5 signs of venous reflux disease found on the ankles
Venous reflux disease refers to ‘leaky valves’ in the leg veins. It is also referred to as venous insufficiency. When the one-way valves that help blood in the veins flow from the feet to the heart, no longer work properly, blood begins to pool around the ankles. Over time, the pooling of blood causes increased hydrostatic pressure within the blood vessels. This is referred to as venous hypertension in the medical community. Venous hypertension is associated with chronic venous insufficiency, which means the vein valves have become leaky for a long time before physical signs are apparent. An ultrasound examination can first identify if the underlying veins are weak and leaky not visible to the naked eye, long before before physical signs become apparent. Some signs you may see that may indicate underlying venous reflux disease include:
- Skin darkening around the ankle (hyperpigmentation). This is also referred to as venous stasis. This is a result of long standing venous reflux, or pooling of blood.
- Ictchy, scaly skin around the ankles. This is referred to as venous eczema. This skin becomes itchy and scaly from chronic inflammation.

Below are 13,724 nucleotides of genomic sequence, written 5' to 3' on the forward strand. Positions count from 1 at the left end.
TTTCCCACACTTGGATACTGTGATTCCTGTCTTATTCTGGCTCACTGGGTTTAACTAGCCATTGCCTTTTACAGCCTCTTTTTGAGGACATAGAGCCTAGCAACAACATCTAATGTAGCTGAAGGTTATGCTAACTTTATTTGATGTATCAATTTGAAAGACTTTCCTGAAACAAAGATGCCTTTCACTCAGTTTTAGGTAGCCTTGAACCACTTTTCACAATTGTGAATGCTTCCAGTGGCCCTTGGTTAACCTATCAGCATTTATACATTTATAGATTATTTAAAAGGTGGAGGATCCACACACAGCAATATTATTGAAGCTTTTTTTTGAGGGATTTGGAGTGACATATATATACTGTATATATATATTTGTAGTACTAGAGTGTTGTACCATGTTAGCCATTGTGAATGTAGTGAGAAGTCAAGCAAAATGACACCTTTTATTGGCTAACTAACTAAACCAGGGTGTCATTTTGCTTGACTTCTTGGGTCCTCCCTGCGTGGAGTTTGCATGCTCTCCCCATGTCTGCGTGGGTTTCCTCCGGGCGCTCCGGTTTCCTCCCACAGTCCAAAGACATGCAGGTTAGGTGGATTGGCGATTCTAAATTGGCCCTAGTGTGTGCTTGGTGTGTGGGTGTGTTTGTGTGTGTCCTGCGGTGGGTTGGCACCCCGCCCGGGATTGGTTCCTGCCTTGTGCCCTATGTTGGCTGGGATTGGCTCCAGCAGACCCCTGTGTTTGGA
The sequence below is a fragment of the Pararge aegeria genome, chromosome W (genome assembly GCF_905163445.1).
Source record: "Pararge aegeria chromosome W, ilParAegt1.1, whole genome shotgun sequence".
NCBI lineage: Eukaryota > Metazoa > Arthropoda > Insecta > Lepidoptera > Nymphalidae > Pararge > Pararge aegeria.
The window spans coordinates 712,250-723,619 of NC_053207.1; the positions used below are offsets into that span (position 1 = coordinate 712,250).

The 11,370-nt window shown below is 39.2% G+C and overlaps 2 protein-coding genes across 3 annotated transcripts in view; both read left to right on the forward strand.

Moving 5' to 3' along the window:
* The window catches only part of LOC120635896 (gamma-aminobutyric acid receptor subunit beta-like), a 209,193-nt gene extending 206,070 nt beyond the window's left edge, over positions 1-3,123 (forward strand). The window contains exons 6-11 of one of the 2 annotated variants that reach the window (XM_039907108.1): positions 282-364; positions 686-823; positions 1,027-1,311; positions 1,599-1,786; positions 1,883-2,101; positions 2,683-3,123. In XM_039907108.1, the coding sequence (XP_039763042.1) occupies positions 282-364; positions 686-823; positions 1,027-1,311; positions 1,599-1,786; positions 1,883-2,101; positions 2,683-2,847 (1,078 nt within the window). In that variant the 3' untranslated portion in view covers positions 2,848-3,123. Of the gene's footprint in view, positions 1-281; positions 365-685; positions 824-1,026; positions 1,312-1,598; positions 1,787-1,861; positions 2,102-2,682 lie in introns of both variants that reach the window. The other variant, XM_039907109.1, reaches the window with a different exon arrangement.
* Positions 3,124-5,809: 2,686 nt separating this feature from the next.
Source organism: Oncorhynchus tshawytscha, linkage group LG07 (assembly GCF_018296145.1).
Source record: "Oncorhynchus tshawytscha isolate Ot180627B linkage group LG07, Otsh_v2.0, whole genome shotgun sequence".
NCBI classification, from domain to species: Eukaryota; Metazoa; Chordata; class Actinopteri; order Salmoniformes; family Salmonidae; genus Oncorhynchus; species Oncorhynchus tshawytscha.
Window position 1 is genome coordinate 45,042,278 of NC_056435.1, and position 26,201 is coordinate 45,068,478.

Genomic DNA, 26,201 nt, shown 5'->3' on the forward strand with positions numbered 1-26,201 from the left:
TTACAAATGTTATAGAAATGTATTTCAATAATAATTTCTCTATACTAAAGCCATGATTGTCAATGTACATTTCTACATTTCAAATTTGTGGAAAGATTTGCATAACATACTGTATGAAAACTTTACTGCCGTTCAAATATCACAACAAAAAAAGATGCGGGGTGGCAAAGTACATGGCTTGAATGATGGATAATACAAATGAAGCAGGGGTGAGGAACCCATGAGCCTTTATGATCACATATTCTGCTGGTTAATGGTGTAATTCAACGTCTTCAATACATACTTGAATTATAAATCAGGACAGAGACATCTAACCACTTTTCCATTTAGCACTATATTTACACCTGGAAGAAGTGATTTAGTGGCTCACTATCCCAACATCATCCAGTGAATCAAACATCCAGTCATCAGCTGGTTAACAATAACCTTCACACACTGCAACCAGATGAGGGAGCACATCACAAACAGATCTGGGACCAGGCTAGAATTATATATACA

- spider veins in the inner ankle. These are commonly associated with venous reflux in the great saphenous vein. The great saphenous vein courses the ankle all the way to the groin. When blood pools from thigh upper thigh all the way to the ankle, small spider veins may appear in the ankle. These are commonly perceived as cosmetic because most people don’t realize there is an underlying problem.
- ankle swelling (edema). There are many causes for ankle swelling. Some are serious like heart conditions where others are less serious like a salty diet. When ankle swelling is present talk to your doctor about the various causes. However, one of the most common causes of ankle swelling is venous reflux disease. Anyone who has ankle swelling can benefit from an ultrasound examination to determine if venous reflux disease is present.
- skin ulceration and breakdown in the ankle. Over time, pooling of blood in the ankles and venous hypertension cause the skin to darken, it can become scaly and itchy and eventually ulcerate because the skin breaks down from chronic inflammation. This is called a venous leg ulcer. Venous leg ulcers are treated by treating the underlying venous reflux disease.
All of these signs and symptoms can be reduce by treating the underlying problem, venous reflux disease. See our treatments page to better understand treatment options.